5. I don't think it's her dad; I think Teri is the slumlord herself.

  6. Hey, if the government tells landlords what they can and cannot do, that's socialism. And socialism is communism. And communism is against the American Way of Life.

  7. Also, I don't see the government kicking people out of a building because of a lack of screen windows, usually it requires a very serious danger to the tenants. Otherwise it is just a fine to the landlord, repeatedly, until he gets the problem fixed.

  8. My head hurt from reading her post. Journalista? Very bad writing, to be honest.

    I loved this: "Why should they have to move if they are perfectly happy living a a building that just happens to be under the city standards" And this: " Isn’t that the choice of any American to make, about where and in what conditions they live?"

    WTF? What world does she live in? More money = more choice. Always.

    I left a comment, but it's moderated, so we'll see.

  9. and I love how Obama and his "cronies" get wrapped into everything.... plus the health care and SBA loans. LOL. What is she talking about?

  10. The black guy, you know, he's in charge.

    I honestly think that journalista has lived a life of privilege from the beginning and simply has no idea what it means to be poor. She can choose where to live, so people who live in substandard housing must like it. Otherwise, they'd leave.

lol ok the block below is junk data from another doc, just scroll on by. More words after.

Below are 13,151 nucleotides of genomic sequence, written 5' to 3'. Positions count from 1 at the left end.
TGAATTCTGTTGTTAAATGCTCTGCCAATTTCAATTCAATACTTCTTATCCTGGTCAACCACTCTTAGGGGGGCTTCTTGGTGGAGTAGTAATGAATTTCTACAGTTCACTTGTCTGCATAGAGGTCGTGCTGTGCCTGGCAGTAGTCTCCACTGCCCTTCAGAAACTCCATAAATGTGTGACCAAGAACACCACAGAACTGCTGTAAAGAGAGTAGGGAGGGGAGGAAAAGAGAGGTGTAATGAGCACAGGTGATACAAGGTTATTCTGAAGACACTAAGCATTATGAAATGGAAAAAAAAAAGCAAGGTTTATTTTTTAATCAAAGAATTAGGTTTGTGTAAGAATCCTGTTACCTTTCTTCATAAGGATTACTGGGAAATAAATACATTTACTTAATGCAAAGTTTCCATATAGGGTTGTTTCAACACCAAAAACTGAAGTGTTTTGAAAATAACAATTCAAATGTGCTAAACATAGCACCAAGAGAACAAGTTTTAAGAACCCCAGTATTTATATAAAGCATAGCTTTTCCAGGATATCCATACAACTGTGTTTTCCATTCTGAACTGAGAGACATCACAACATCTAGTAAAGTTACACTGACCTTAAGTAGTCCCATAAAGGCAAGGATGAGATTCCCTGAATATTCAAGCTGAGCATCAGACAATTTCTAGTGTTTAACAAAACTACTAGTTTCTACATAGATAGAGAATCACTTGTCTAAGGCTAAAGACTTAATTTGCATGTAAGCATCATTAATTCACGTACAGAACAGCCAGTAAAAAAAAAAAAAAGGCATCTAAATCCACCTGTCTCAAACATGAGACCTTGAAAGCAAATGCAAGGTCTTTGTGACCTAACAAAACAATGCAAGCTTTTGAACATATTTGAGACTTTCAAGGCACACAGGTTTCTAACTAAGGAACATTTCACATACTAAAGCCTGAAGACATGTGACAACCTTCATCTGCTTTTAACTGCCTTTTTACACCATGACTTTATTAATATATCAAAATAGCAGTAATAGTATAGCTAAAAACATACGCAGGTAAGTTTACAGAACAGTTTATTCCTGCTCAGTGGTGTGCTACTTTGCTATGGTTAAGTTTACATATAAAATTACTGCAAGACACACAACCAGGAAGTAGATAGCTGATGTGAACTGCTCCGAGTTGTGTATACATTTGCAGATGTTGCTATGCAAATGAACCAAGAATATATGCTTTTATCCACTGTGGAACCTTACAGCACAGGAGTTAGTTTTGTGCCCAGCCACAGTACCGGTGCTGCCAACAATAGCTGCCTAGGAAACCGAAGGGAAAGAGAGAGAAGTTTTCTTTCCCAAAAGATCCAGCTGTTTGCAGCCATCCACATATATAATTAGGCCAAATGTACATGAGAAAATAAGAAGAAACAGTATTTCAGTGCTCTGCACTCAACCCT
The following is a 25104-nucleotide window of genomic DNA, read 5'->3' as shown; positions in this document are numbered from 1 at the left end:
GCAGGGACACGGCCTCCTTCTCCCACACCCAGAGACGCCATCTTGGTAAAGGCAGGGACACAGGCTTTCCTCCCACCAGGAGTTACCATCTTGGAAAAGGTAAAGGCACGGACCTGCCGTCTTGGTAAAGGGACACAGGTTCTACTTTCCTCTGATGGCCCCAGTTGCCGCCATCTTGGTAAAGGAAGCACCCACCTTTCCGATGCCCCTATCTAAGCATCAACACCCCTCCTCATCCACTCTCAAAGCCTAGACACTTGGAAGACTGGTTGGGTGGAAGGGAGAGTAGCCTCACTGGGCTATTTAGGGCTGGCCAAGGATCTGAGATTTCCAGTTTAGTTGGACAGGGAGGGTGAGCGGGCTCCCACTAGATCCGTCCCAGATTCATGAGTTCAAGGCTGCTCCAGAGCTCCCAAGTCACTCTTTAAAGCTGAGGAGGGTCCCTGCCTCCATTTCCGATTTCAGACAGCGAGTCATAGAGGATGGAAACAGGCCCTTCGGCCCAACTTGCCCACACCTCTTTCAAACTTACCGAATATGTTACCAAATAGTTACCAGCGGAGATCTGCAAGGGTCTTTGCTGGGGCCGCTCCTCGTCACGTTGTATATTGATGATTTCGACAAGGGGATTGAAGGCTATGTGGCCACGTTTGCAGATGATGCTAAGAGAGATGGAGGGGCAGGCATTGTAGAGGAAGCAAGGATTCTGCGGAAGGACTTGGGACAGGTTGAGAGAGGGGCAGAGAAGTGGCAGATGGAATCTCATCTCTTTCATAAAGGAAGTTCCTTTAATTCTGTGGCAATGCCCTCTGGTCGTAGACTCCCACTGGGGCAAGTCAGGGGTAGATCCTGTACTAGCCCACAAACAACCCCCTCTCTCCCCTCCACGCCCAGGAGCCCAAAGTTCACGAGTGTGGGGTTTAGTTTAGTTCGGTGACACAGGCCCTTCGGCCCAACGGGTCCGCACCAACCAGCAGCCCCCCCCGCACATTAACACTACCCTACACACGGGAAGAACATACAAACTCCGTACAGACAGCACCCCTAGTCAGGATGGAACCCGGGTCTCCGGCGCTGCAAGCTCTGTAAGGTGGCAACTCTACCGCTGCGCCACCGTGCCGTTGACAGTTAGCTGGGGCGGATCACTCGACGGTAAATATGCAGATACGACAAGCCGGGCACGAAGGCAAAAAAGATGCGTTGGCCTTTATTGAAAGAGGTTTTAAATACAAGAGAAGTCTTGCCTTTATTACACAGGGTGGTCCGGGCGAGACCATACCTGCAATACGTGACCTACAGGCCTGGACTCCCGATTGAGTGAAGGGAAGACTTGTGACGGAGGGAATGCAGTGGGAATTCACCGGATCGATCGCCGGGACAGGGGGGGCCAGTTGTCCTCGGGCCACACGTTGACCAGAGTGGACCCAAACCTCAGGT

11. Not that I like to quote from my former religion's leader very often, but he did tell a story about a pharisee, who sounds an awful lot like this "journalista":

    "God, I thank you that I am not like the rest of men, extortioners, unrighteous, adulterers, or even like this tax collector. I fast twice a week. I give tithes of all that I get. . . "

  12. It's funny how much more Jesus said about poverty and helping the poor than he said about the homosex and abortion. I think the inaptly-named Journalista has forgotten those parts of her Bible.

    And also who seriously thinks that people are "perfectly happy" living in sub-standard housing?

    Ulyana, I once tried to leave a very polite comment on Journalista's blog that happened to disagree with her post, but she never let it leave moderation. Some people think the mere fact of disagreement is rude, I suppose.